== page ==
A case of inflammatory.
Writing in the June 18 online edition of, clinicians described a 31-year-old woman who was on long-term immunosuppressive therapy after bilateral lung transplants for cystic fibrosis.
The woman received a large, colored tattoo on her upper leg, with no immediate complications beyond the usual mild skin irritation. However, 9 days later, she developed pain in her left thigh and knee that was severe enough to require analgesic treatment that included tramadol and paracetamol.
The pain settled over the following few months, but the woman continued to experience a sense of fullness from her hip to knee along the medial side of her thigh. She presented to a rheumatology clinic 10 months after she was tattooed, with pain that was still constant and disturbing her sleep, but with no apparent aggravating factors and, otherwise, she was in good health.
Work-up included an MRI that showed focal inflammation of the vastus medialis muscle, particularly in the distal third, but a biopsy found no bacterial growth, nor was there any bacterial or fungal infection found in fluid drawn from the knee. However, histopathology revealed scattered internal nuclei, atrophic fibers, a mild perivascular inflammatory infiltrate, and upregulation of human leukocyte antigen.
In the report,, and his colleagues from the department of trauma and orthopedics, NHS Greater Glasgow and Clyde, Glasgow, said that these findings gave the impression of an inflammatory myopathy in which the pathologic response may have been influenced by the immunosuppression.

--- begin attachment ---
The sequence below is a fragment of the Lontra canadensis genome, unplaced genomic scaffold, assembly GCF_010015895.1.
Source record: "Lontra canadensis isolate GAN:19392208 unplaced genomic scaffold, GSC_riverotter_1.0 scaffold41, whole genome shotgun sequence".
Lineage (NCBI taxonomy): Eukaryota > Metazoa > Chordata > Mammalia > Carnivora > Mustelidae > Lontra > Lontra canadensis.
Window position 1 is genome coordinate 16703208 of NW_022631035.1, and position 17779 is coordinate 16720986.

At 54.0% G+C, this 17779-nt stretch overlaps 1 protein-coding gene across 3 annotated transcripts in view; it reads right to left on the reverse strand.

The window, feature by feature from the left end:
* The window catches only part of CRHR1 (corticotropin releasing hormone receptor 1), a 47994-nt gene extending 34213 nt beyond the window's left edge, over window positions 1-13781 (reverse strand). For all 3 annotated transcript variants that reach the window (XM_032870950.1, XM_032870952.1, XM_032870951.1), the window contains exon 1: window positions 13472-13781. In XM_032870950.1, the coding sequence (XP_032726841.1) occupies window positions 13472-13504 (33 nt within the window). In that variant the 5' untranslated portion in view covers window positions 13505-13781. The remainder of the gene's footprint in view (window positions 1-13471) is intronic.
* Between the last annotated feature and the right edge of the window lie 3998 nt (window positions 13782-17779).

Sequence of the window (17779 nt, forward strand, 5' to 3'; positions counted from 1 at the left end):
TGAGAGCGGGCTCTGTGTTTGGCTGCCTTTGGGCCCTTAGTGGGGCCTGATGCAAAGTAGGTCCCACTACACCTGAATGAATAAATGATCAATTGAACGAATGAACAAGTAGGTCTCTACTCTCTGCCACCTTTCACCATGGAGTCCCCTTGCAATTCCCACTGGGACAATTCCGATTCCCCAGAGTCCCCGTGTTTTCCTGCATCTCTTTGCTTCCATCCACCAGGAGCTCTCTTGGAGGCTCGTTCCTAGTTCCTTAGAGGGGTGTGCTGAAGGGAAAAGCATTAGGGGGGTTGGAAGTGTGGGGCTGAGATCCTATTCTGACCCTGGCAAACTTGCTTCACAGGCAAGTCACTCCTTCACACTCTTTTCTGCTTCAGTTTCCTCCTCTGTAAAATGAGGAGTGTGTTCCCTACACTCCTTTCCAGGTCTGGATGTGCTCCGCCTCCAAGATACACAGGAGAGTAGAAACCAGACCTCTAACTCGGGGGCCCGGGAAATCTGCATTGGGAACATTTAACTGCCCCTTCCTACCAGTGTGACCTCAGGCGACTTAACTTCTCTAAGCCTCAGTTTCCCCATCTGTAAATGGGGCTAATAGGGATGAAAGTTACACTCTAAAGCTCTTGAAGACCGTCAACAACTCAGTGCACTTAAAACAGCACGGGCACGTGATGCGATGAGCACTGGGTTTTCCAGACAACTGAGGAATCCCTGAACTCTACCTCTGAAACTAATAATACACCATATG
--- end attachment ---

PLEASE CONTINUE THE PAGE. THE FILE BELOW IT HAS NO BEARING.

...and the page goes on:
“To our knowledge, there have been no previously reported cases of tattoo-associated reactions causing an inflammatory myopathy,” they wrote. “This could be a rare occurrence or represent an underdiagnosis for patients presenting with similar symptoms having had tattoos.”
The authors suggested there was a chance that the myopathy may have been stimulated by a toxin or pathogen introduced during tattoo procedure. However, they pointed out that they could not identify a causative pathogen, although the timing of onset and location of symptoms correlated with the tattoo application.
“This case serves as a reminder to consider tattoo-related complications as part of the differential diagnosis when patients, especially the immune-suppressed, present with unusual atraumatic musculoskeletal symptoms,” they wrote.
After the biopsy, the woman received physiotherapy in the form of basic quadriceps-strengthening exercises. Her condition did not start to improve until about 1 year after the onset of symptoms, and by 3 years, she had no more pain and had resumed normal activities.
No funding or conflicts of interest were declared.
SOURCE: Wilson W et al. BMJ Case Rep. 2018. Jun 18. .